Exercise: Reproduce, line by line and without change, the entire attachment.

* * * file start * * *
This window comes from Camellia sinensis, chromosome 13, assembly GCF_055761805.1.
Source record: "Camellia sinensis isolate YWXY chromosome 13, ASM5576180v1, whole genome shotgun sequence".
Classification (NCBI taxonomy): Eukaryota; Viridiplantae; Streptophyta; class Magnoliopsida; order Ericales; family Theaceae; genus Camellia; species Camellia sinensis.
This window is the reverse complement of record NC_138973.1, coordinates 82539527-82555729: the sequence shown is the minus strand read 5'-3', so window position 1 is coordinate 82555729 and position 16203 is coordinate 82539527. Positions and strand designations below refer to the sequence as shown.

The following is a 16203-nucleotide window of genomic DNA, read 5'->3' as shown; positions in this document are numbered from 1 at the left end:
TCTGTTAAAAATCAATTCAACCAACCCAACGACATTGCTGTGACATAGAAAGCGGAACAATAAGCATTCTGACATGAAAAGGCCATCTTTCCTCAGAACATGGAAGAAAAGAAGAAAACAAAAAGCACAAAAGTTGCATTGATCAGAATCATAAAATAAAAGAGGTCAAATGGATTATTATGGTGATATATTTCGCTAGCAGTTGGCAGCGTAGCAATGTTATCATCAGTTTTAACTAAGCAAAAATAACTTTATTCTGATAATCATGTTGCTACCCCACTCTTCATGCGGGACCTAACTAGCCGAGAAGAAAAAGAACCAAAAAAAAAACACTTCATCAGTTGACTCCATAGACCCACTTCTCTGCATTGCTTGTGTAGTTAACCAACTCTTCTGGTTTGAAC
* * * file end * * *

This window comes from Camellia sinensis, chromosome 13, assembly GCF_055761805.1.
Source record: "Camellia sinensis isolate YWXY chromosome 13, ASM5576180v1, whole genome shotgun sequence".
Classification (NCBI taxonomy): Eukaryota; Viridiplantae; Streptophyta; class Magnoliopsida; order Ericales; family Theaceae; genus Camellia; species Camellia sinensis.
This window is the reverse complement of record NC_138973.1, coordinates 82539527-82555729: the sequence shown is the minus strand read 5'-3', so window position 1 is coordinate 82555729 and position 16203 is coordinate 82539527. Positions and strand designations below refer to the sequence as shown.

The following is a 16203-nucleotide window of genomic DNA, read 5'->3' as shown; positions in this document are numbered from 1 at the left end:
TCTGTTAAAAATCAATTCAACCAACCCAACGACATTGCTGTGACATAGAAAGCGGAACAATAAGCATTCTGACATGAAAAGGCCATCTTTCCTCAGAACATGGAAGAAAAGAAGAAAACAAAAAGCACAAAAGTTGCATTGATCAGAATCATAAAATAAAAGAGGTCAAATGGATTATTATGGTGATATATTTCGCTAGCAGTTGGCAGCGTAGCAATGTTATCATCAGTTTTAACTAAGCAAAAATAACTTTATTCTGATAATCATGTTGCTACCCCACTCTTCATGCGGGACCTAACTAGCCGAGAAGAAAAAGAACCAAAAAAAAAACACTTCATCAGTTGACTCCATAGACCCACTTCTCTGCATTGCTTGTGTAGTTAACCAACTCTTCTGGTTTGAAC